Thursday, June 28, 2018

Hiking in the Sierra Nevada

I live in central Illinois, which is characterized by low and flat terrain. When I say flat I mean picture standing on a beach and looking at the ocean's horizon except there is no beach, no ocean, and instead you have fields of corn and soy. Therefore, when I was looking for a change of scenery I immediately thought of California. In contrast to the Midwest, California contains rolling hills and mountains; the majority of the Sierra Nevada (meaning snowy saw range) lies in this state. The rock foundations of the Sierra were formed during the Mesozoic era, about 180 million years ago, when dinosaurs were in vogue. At the time, volcanic eruptions led to the deposition of molten rock deep within the earth resulting in the formation of granite, a term that triggers intense nostalgia because I last heard it during sixth grade. What is granite? It is a coarse grained rock that is formed when magma solidifies underground and it is particularly rich in silicon and oxygen. Granite is hard and tough, which is why it has been historically used as a construction stone.

Granite galore: Liberty Cap beside Nevada Falls in Yosemite National Park. 
How high did I hike to take this picture you ask? A cool 4.5 km with an elevation gain of 610 m. 

The impressive granitic structures in the Yosemite are due to two distinct geological phenomena: uplift of the underlying rock bed, and erosion due to glaciers and rivers forming smooth rock faces. About 65 million years ago, the underlying bed of granite that had been deposited during the Mesozoic era started finding its way upwards resulting in the formation of a lowland. This area was further uplifted and tilted to the southwest, which increased the gradient of streams that were flowing towards the valley. These fast flowing streams cut deep canyons into the mountain block. The second agent of erosion, the glaciers, became major players 2-3 million years ago. By then the Sierra Nevada had risen high enough for glaciers to form periodically. Glacial ice moved down and converted the V-shaped canyons, which were moulded by the rivers, to U-shaped valleys.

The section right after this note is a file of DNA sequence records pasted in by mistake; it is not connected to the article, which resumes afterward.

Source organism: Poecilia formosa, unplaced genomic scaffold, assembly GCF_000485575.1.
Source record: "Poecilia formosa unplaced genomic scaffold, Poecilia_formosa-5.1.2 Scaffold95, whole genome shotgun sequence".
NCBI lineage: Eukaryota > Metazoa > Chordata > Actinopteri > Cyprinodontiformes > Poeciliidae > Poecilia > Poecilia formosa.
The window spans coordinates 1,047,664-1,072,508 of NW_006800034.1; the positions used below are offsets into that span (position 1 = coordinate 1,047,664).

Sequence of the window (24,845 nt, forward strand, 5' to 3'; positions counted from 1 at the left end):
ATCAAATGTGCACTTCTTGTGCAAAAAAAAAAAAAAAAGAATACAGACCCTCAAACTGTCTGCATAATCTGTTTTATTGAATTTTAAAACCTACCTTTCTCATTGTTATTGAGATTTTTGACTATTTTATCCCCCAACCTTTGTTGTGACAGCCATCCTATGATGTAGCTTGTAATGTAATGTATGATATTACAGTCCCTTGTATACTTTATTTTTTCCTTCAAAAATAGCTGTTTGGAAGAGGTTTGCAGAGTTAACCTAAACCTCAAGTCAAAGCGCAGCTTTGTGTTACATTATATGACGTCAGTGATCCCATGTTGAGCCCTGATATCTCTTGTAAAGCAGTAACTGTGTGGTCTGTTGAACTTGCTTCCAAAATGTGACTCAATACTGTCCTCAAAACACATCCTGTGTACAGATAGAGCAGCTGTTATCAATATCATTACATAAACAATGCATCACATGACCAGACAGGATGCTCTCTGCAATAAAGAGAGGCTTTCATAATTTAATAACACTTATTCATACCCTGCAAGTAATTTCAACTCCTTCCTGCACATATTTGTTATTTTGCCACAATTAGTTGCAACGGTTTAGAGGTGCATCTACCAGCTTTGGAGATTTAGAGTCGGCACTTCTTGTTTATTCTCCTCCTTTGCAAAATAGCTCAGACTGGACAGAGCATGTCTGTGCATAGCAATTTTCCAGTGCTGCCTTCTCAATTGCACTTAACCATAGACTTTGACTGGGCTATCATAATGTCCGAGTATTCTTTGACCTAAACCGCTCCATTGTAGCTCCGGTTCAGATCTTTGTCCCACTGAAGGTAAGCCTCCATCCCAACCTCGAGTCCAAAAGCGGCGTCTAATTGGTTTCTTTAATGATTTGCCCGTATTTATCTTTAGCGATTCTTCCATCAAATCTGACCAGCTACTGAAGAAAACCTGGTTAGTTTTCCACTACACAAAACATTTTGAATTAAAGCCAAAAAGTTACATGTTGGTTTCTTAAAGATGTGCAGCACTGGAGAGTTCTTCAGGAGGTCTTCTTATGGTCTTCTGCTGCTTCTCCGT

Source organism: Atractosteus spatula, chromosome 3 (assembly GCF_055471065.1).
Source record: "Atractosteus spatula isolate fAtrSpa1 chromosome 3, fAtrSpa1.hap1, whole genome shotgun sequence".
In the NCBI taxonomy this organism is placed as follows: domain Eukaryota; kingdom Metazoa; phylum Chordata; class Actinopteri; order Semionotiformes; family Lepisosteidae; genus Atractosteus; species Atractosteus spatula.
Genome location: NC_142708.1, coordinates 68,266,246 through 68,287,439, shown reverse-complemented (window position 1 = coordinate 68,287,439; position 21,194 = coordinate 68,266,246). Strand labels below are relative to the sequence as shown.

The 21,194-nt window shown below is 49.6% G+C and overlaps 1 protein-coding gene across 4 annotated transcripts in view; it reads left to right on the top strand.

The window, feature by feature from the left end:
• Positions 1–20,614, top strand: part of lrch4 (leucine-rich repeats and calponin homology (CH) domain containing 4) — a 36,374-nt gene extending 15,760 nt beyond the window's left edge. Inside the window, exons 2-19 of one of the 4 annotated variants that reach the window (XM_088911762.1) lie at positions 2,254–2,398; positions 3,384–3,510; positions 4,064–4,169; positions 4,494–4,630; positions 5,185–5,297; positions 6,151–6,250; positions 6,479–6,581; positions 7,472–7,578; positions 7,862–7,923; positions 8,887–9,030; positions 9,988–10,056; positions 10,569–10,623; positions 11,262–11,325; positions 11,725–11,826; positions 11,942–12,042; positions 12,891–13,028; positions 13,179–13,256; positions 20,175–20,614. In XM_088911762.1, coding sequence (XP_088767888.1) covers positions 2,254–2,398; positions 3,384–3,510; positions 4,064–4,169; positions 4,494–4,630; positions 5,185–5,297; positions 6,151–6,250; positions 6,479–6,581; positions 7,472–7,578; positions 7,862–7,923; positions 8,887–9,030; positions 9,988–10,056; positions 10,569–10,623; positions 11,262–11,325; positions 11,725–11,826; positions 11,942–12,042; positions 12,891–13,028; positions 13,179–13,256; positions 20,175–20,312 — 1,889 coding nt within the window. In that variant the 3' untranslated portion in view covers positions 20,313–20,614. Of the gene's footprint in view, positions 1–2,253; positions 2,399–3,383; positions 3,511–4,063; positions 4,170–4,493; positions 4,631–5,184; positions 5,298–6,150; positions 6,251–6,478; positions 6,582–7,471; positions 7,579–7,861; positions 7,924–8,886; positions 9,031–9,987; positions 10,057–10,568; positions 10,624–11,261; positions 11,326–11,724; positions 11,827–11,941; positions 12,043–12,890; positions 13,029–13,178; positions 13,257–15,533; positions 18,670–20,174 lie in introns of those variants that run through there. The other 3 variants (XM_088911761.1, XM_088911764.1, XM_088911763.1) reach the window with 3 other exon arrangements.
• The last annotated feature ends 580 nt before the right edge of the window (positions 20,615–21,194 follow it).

Vernal Falls. 
See that granite dome in the background? That's Liberty Cap! These falls are a part of the Merced river, which is the primary watercourse flowing through the Yosemite Valley. The Mist Trail, which is next to the river, goes past Vernal Falls to Nevada Falls. As the name suggests, mist from the waterfalls blankets the trail. Not a bad way to wake up when you start a hike at 7 am.

South of Yosemite National park lies another glacier-carved valley which contains the Sequoia and Kings Canyon National Parks. These parks are home to extensive groves, forests, rugged peaks, and swift rivers. In fact, John Muir called Kings Canyon a rival to Yosemite because of it's incredible beauty. The valley has the distinction of being the deepest canyon in the U.S. and has been carved by Kings river whose Middle and South forks begin in the Kings Canyon National Park. The vast majority of this area is roadless wilderness, accessible only by foot or horseback (anyone up for a few months of backpacking?). For the less adventurous visitors, the accessible areas of the park afford breathtaking views of giant sequoias, aptly named Sequoiadendron giganteum. These trees have the distinction of being the world's largest living things by volume. Along with these behemoths, the park is also home to the California redwoodsSequoiadendron sempervirens, close cousins of the giant sequoia trees. Not to be outdone by the sequoias, the redwoods hold the title of the world's tallest trees.